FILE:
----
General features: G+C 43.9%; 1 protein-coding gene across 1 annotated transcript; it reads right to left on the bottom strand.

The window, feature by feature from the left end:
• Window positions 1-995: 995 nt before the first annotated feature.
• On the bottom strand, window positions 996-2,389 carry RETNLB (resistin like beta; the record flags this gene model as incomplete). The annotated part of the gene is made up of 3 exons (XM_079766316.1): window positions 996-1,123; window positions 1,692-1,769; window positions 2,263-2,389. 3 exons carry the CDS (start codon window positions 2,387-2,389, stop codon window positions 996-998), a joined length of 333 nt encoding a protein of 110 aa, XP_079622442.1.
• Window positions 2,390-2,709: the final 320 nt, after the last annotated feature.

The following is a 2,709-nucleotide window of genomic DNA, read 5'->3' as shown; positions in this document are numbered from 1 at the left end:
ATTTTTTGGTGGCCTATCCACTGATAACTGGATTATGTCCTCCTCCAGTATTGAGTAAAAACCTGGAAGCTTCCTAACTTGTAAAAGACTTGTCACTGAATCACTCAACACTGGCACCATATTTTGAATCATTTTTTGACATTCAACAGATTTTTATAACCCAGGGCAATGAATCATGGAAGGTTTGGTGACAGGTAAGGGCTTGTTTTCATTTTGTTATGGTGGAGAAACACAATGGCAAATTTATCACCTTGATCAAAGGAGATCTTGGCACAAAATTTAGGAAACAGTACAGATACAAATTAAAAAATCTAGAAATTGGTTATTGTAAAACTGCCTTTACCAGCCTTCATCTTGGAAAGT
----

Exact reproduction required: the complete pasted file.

General features: G+C 43.9%; 1 protein-coding gene across 1 annotated transcript; it reads right to left on the bottom strand.

The window, feature by feature from the left end:
• Window positions 1-995: 995 nt before the first annotated feature.
• On the bottom strand, window positions 996-2,389 carry RETNLB (resistin like beta; the record flags this gene model as incomplete). The annotated part of the gene is made up of 3 exons (XM_079766316.1): window positions 996-1,123; window positions 1,692-1,769; window positions 2,263-2,389. 3 exons carry the CDS (start codon window positions 2,387-2,389, stop codon window positions 996-998), a joined length of 333 nt encoding a protein of 110 aa, XP_079622442.1.
• Window positions 2,390-2,709: the final 320 nt, after the last annotated feature.

The following is a 2,709-nucleotide window of genomic DNA, read 5'->3' as shown; positions in this document are numbered from 1 at the left end:
ATTTTTTGGTGGCCTATCCACTGATAACTGGATTATGTCCTCCTCCAGTATTGAGTAAAAACCTGGAAGCTTCCTAACTTGTAAAAGACTTGTCACTGAATCACTCAACACTGGCACCATATTTTGAATCATTTTTTGACATTCAACAGATTTTTATAACCCAGGGCAATGAATCATGGAAGGTTTGGTGACAGGTAAGGGCTTGTTTTCATTTTGTTATGGTGGAGAAACACAATGGCAAATTTATCACCTTGATCAAAGGAGATCTTGGCACAAAATTTAGGAAACAGTACAGATACAAATTAAAAAATCTAGAAATTGGTTATTGTAAAACTGCCTTTACCAGCCTTCATCTTGGAAAGT